The Power of Social Networks: Demonstrated
Lesson created by John Gianino using
Video from TED-Ed YouTube Channel
Companies like Facebook and Google have helped define our connections or “links” and “references” in and to networks. Can our information and knowledge flow more freely from people or "nodes" in a social network or from virtual "hubs" we call companies? Would a phycial hub such as a city be a better network organization structure than a private company?
Samet asks what going viral on the internet really means. Kevin Allocca is YouTube's Trends Manager, and he has deep thoughts about silly web videos. In this talk from TEDYouth, he shares the 4 reasons a video goes viral.
Read John Gianino's idea for: A Non Profit Social Network
"Too big to fail" is a colloquial term in describing certain financial institutions that are so large and so interconnected that their failure is widely held to be disastrous to the economy, which therefore must be supported by government when they face difficulty. It also refers to high wealth and politically well connected individuals who personally are effectively immune from most prosecution. This may explain why Samet asks why financial institutions are "too big to fail."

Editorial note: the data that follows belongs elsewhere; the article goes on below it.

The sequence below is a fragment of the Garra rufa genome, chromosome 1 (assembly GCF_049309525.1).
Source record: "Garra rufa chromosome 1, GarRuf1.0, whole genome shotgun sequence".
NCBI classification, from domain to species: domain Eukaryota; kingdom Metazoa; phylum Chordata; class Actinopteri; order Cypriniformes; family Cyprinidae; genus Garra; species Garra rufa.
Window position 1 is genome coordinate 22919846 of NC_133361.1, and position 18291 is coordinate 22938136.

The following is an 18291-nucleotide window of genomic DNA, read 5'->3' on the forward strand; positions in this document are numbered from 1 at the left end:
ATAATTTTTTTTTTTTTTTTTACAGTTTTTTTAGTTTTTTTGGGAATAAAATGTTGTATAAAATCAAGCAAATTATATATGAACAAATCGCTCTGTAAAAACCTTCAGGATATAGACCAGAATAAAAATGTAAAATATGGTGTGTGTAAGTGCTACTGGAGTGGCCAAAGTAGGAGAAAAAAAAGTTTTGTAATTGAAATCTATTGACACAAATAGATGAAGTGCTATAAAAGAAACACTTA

Samet mentions how viruses can spread from continent to continent in a matter of hours. In our increasingly globalized world, a single infected person can board a plane and spread a virus across continents. Mark Honigsbaum describes the history of pandemics and how that knowledge can help halt future outbreaks.
Networking has adopted many meanings. The theoretical concept, as used in the social and behavioral sciences, may be the most popular undertstanding. It states that a network is a social structure made up of a set of actors (such as individuals or organizations) and the dyadic ties between these actors.
Network theory is an area of computer science and network science and part of graph theory. It has applications in many disciplines, including statistical physics, particle physics, computer science, biology, economics, operations research, and sociology. Network theory concerns itself with the study of graphs as a representation of either symmetric relations or, more generally, of asymmetric relations between discrete objects.